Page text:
Wayne Scanlan, The Ottawa Citizen
The story begins, as so many stories do, with an egg.
Not an egg that hatched, but one that was cracked over a hot stove in 1958 — by Gerry Kiriakou, a Macedonian immigrant who arrived from northern Greece in 1951.
It was in ’58 that Gerry Kiriakou, the late, great-grandfather of Ottawa 67’s centre Thomas Kiriakou, opened a restaurant that has become a breakfast institution in Scarborough, a few highway miles away from the Oshawa rink in which the 67’s put themselves into a 2-0 Ontario Hockey League playoff hole on Easter Sunday.
Fifty years after the opening, this Lawrence Avenue East restaurant is still lovingly run by the Kiriakou family, including Thomas’ father, also named Gerry, Thomas’ aunt Peggy, his uncle Tony and his grandfather, Tommy, after whom Thomas was named.
And that single cracked egg in ’58? The number has grown to 720 million eggs cracked, cooked and served, according to the best calculations of the family’s top mathematicians.
“My cousin George sat down and crunched all the numbers, and apparently it’s exactly right,” Thomas says.
Over the years, my father, Bern, has done his best to coax those egg totals along, especially on Sunday mornings.
As for Thomas Kiriakou, he has broken a few eggs, in the best hockey sense, in the OHL corners and creases this season. The 20-year-old from Richmond Hill has quietly been a huge help in what has been one of the 67’s most trying seasons, a season of bizarre injuries, illness and uncertainty.
When the team’s biggest stars, forwards Jamie McGinn and Logan Couture, missed bunches of games or tried to play through injuries, role players such as Kiriakou and Matthieu Methot kept the 67’s above water.
With McGinn and Couture limited to 51 games and 58 points each, the contributions by Kiriakou and Methot in 66 games played — each with 41 points — made a playoff spot manageable. Methot had 22 goals, Kiriakou, 15 goals and 26 assists.
“He’s more the goal scorer,” Kiriakou says of his linemate and roommate, Methot, an Ottawa native.
“I just try to set him up.”
Brian Kilrea, the 67’s head coach and general manager, calls Kiriakou the “big brother” to all the young players who join the 67’s.
Since joining Ottawa just before the run to the Memorial Cup tournament in London in 2005, Kiriakou has taken it upon himself to be the club’s goodwill ambassador.
Kilrea trusts him with his life — and with his credit card. In deference to Kiriakou’s selfless efforts to show new players around town, Kilrea will occasionally slip Thomas his card to pay some gas and restaurant tabs that Kiriakou would otherwise pick up himself.
“From Day 1, I have not had a problem with him, on or off the ice,” Kilrea says of Kiriakou. “Others, I check to see that they’re in their room. Thomas, I don’t have to.”
While Kiriakou hopes to earn a pro tryout next fall — and Kilrea will try to facilitate it — if he needs a soft landing, the 67’s coach would love to have Thomas back as one of his overage players.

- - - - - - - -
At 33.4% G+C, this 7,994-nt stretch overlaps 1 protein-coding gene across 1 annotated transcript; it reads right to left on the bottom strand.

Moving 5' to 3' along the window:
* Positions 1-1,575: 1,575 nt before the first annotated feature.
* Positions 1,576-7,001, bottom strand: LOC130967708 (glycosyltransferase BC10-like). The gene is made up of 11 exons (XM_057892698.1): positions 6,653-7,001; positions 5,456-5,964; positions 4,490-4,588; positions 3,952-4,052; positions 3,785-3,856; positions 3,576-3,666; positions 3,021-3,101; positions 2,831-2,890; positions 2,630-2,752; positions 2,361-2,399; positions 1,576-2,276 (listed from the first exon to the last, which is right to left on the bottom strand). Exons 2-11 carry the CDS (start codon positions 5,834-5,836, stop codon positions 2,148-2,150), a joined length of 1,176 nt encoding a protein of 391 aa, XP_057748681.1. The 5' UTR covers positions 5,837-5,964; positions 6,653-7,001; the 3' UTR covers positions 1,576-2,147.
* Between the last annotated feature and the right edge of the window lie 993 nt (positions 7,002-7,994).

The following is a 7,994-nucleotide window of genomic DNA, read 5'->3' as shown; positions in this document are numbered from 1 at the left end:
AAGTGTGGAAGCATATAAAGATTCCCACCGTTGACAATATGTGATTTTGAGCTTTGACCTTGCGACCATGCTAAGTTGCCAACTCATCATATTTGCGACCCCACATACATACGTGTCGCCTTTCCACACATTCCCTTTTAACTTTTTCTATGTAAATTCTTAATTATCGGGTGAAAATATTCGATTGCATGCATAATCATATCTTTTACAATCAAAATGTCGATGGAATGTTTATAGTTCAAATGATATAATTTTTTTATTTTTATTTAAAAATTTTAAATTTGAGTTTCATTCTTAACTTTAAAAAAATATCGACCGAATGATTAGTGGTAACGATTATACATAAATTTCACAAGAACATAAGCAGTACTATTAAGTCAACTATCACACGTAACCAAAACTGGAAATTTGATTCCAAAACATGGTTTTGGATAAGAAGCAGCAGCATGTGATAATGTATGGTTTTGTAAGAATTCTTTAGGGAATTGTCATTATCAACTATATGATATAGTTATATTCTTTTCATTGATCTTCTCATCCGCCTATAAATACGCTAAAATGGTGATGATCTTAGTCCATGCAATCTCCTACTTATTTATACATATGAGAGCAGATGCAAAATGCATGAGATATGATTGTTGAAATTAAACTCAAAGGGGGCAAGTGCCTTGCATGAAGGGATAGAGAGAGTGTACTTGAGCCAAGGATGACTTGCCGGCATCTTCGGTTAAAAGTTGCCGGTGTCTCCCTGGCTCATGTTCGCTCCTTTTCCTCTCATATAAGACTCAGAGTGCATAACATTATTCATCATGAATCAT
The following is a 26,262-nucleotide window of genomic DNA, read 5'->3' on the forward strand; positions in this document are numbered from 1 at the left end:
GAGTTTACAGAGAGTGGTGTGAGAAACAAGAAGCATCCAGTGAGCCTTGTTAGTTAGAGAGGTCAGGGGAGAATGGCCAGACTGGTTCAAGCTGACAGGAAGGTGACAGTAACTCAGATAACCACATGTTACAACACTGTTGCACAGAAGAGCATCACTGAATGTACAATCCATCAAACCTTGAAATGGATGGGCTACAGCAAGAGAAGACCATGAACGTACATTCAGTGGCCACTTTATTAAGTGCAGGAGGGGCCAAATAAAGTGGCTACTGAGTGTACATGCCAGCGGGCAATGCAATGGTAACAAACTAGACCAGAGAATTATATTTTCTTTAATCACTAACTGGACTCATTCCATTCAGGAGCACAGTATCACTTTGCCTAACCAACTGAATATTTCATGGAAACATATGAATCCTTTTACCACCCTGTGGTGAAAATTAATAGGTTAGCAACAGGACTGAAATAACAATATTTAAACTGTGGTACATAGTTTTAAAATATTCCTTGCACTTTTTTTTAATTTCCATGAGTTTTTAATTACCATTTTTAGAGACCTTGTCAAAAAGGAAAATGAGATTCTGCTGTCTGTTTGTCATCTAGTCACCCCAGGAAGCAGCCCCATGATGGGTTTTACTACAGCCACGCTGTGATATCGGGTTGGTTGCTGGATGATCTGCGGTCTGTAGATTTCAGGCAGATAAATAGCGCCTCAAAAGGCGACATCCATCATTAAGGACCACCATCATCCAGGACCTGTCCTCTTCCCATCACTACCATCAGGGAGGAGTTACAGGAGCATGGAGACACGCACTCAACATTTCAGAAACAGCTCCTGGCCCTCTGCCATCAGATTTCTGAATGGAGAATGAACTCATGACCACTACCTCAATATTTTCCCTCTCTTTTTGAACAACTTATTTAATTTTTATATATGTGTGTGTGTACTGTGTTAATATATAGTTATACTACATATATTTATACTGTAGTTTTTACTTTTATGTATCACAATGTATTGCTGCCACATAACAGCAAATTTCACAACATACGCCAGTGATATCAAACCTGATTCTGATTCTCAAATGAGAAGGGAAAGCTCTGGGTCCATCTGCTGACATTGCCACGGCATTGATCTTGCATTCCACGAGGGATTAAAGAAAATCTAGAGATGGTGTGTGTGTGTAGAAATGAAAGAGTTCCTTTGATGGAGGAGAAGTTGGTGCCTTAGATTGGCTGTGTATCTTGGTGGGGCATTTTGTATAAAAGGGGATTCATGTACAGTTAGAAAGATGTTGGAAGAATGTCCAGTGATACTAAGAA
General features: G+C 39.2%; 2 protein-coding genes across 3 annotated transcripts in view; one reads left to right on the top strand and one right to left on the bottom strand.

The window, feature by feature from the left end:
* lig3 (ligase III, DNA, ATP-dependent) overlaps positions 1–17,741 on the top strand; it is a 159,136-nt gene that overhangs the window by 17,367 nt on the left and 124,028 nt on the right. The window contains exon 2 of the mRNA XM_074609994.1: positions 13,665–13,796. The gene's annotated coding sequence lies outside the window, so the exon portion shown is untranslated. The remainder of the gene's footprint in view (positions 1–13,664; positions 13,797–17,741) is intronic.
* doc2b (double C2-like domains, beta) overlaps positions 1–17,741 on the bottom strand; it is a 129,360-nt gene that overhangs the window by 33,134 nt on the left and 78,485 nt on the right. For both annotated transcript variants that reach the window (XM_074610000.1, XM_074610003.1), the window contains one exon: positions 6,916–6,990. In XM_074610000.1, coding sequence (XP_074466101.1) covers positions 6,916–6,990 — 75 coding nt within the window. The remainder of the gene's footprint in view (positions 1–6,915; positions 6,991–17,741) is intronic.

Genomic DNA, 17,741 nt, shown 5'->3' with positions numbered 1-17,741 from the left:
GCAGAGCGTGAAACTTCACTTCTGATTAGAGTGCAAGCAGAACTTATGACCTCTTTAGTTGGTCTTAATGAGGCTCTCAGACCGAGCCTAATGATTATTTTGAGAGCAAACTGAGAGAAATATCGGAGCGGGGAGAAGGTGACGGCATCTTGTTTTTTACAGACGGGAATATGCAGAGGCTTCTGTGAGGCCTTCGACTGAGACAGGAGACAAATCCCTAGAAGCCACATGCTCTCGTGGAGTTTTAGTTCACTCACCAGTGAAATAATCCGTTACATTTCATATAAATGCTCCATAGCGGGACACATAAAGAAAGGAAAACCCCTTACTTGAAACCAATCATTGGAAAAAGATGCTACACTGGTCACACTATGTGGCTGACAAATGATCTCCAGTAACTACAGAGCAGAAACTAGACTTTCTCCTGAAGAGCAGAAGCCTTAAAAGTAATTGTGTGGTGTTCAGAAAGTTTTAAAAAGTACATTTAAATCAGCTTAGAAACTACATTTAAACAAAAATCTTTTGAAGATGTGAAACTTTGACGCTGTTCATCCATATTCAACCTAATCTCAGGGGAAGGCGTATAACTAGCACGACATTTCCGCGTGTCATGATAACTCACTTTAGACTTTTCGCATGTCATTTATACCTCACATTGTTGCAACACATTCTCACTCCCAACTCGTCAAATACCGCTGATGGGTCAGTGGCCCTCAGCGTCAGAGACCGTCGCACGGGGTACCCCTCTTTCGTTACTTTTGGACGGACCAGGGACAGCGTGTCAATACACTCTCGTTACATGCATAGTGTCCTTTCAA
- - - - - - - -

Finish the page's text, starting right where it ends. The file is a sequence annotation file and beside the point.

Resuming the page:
Last summer, Kiriakou pushed himself as never before, dropping 12 pounds to report at a powerful 202 pounds. He was careful around all that family restaurant food.
“If I was in the Kiriakou inner family,” Kilrea says, “I’d be 300 pounds by now.”
Kiriakou had a cousin, George, who played some junior hockey in the Toronto area, but was more interested in parties. He regrets not fully dedicating himself to hockey.
Kiriakou is determined not to make that mistake.
Another cousin, Mike Zigomanis, was a star with the OHL Kingston Frontenacs and is in the Phoenix Coyotes organization.
Kiriakou’s father and mother, Diane, didn’t push him in the game.
“I never played,” Gerry says. “We always told him hockey was secondary. It was more important to be good to everyone, to be yourself.”
In 2004, Kiriakou was part of a Richmond Hill Stars team, coached by former NHLer Jerome Dupont, that reached the final of the OHL Cup for minor midget prospects.
Sixteen players on that Richmond Hill club were drafted into the OHL. By the next spring, Kilrea had Kiriakou in the lineup for a couple of games in the OHL final against London.
The kid went along for the ride to London, when both teams qualified for the Memorial Cup.
This year’s team isn’t thinking that far ahead, not when it already has its hands full with John Tavares and the Generals.
“Last year, we went home way too early,” says Kiriakou, in his third season with the 67’s. “I think I was home April 1. I really don’t want to be home by April 1 this year.”
The 67’s have been in deeper holes against Oshawa, but no one seems interested in trying to relive the historic 1988 series comeback from being down three games to none. Instead, they’re looking at tonight’s game at the Civic Centre as one they have to have. So, keep your young head up, Mr. Tavares.
“Playoff hockey is totally different from the regular season,” Kiriakou says. “After the game, if you’re not wearing an ice pack, you weren’t grinding it out.”
Come to think of it, crashing into corners isn’t so different from cracking an egg.
After practising it a few million times, there’s nothing to it.